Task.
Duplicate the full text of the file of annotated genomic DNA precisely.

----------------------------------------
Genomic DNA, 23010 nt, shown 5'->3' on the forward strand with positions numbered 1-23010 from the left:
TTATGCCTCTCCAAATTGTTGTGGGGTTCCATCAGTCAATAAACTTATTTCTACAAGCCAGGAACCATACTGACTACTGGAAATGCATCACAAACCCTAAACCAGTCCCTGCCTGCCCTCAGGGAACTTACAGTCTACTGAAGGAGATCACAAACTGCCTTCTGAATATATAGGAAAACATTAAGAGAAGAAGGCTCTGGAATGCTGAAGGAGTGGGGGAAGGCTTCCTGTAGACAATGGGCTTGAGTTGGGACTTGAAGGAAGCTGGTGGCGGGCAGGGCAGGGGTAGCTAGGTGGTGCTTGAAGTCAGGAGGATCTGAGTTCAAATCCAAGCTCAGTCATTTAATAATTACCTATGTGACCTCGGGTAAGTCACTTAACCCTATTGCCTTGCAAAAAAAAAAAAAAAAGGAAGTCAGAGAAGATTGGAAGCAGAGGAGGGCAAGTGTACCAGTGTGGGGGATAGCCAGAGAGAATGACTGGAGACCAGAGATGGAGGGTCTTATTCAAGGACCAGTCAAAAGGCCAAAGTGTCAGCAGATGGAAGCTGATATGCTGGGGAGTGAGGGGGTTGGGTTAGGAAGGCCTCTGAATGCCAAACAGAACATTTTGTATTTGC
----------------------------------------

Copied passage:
Genomic DNA, 23010 nt, shown 5'->3' on the forward strand with positions numbered 1-23010 from the left:
TTATGCCTCTCCAAATTGTTGTGGGGTTCCATCAGTCAATAAACTTATTTCTACAAGCCAGGAACCATACTGACTACTGGAAATGCATCACAAACCCTAAACCAGTCCCTGCCTGCCCTCAGGGAACTTACAGTCTACTGAAGGAGATCACAAACTGCCTTCTGAATATATAGGAAAACATTAAGAGAAGAAGGCTCTGGAATGCTGAAGGAGTGGGGGAAGGCTTCCTGTAGACAATGGGCTTGAGTTGGGACTTGAAGGAAGCTGGTGGCGGGCAGGGCAGGGGTAGCTAGGTGGTGCTTGAAGTCAGGAGGATCTGAGTTCAAATCCAAGCTCAGTCATTTAATAATTACCTATGTGACCTCGGGTAAGTCACTTAACCCTATTGCCTTGCAAAAAAAAAAAAAAAAGGAAGTCAGAGAAGATTGGAAGCAGAGGAGGGCAAGTGTACCAGTGTGGGGGATAGCCAGAGAGAATGACTGGAGACCAGAGATGGAGGGTCTTATTCAAGGACCAGTCAAAAGGCCAAAGTGTCAGCAGATGGAAGCTGATATGCTGGGGAGTGAGGGGGTTGGGTTAGGAAGGCCTCTGAATGCCAAACAGAACATTTTGTATTTGC